America loves its red meat; in fact, the US consumes more red meat than any other country in the world. Why? With so many top-notch steakhouses across the US, there is no wonder why Americans are hooked on red meat.
Peter Luger Steakhouse
Brooklyn, New York
Peter Luger Steakhouse is known as the "Vatican of meat" by its devoted patrons. For over 120 years, Peter Luger has been serving up its famous porterhouse steaks. In fact, their steaks are in such high demand that reservations need to be made weeks ahead of time. According to the restaurant's loyal customers, the steaks at Peter Luger Steakhouse are worth the wait.
If you're ever in Saugus, MA, you can't miss the sign for Hilltop -- a neon cactus that stands 68 feet tall. Behind the cactus is a steakhouse big enough for 1,250 people and several tons of red meat. If you like your portions hefty, Hilltop does not disappoint. In fact, the menu hasn't changed since the restaurant opened in 1961 and neither has its large portions of meat. Here, you get your steaks by the pound.
Pat's King of Steaks
The Philly Cheesesteak was born at Pat's King of Steaks in Philadelphia and every day, thousands flock to sample their legendary sandwich. How do they serve so many people each day? The secret is the assembly line of workers (1 person cuts the meat, another adds the cheese.)
According to the locals, Geno's has been giving Pat's a run for its money since it opened in 1966. There's a Philly cheesesteak war going on, and Geno's owner, Joey Vento is refusing to cross enemy lines. Like Pat's, Geno's reputation lies in the quality of its cheesesteaks. As long as the battle for the ultimate Philly cheesesteak continues, the Philly cheesesteak lover will always win.
El Paso, Texas
Texas is where the cattle industry originated, and what better place to sample some authentic, Texas-bred steak than on a real cattle ranch. Each steak is marinated with Cattleman's signature blend of herbs and spices then served up BIG. Here, an order for a 4-lb. steak is not uncommon. So bring your appetite -- you'll need it.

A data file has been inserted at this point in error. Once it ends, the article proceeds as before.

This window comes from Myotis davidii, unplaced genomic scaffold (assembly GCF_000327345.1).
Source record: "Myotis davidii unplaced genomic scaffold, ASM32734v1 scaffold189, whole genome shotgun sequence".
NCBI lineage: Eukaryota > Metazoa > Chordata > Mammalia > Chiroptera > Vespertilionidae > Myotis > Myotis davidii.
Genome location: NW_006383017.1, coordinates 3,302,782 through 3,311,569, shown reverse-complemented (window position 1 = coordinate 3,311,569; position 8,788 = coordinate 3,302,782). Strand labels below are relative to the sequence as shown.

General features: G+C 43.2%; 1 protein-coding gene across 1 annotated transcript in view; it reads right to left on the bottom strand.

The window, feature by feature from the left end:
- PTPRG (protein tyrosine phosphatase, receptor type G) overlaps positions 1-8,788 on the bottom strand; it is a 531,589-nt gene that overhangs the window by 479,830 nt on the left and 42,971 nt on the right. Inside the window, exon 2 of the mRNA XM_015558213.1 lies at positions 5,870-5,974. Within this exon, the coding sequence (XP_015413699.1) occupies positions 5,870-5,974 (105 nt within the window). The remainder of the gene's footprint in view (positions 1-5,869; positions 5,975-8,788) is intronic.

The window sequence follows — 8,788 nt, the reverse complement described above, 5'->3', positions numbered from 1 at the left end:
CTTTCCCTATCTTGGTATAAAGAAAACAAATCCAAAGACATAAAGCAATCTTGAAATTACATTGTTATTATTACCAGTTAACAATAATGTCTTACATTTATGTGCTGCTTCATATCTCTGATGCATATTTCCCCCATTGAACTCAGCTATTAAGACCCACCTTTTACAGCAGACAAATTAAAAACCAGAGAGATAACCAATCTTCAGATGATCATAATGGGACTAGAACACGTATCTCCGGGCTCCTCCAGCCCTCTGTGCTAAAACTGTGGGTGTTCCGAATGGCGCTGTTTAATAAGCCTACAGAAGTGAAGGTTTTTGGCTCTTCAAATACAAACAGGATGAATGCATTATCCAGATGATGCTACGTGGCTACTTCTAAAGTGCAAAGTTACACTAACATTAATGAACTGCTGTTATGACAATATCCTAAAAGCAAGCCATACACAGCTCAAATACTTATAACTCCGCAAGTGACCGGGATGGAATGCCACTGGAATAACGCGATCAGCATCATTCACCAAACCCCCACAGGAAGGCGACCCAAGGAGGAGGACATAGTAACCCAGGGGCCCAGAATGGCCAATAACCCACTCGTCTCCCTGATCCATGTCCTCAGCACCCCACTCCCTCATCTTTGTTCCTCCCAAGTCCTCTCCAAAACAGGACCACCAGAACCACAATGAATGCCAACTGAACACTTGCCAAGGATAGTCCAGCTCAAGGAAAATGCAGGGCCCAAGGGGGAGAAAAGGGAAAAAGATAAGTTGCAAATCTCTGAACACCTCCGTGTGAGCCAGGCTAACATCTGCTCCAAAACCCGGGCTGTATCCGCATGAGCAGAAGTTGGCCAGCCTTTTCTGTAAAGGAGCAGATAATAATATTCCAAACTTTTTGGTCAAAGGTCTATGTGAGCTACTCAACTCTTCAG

At Big Texan, competition is everything and at Big Texan, if you can devour their famous 72-oz. steak, you eat free. The restaurant is set in the Old West style, and all the food is cooked out in the open where patrons can view the cooking process up-close.
The Buckhorn Exchange
The Buckhorn Exchange is Denver's oldest restaurant. Its founder, "Shorty" Zietz, hunted with Teddy Roosevelt and lived with Sitting Bull before he founded The Buckhorn Exchange in 1893. While others were traveling west to find gold, Shorty aimed to strike it rich in the restaurant business. If you've got a hankering for something unique, The Buckhorn Exchange offers elk, buffalo, yak and ostrich steaks. When you're ordering your appetizer, don't forget to sample the bull testicles -- they're a house favorite.
New York, New York
At Megu, beef is king and nothing beats Kobe beef. The owner, Hiro Nishida, takes great pride in his restaurant and its extraordinary design. Most of the materials used to build the restaurant's interior are imported from Japan -- just like the Kobe beef. If you like your beef raw, sample the beef sashimi.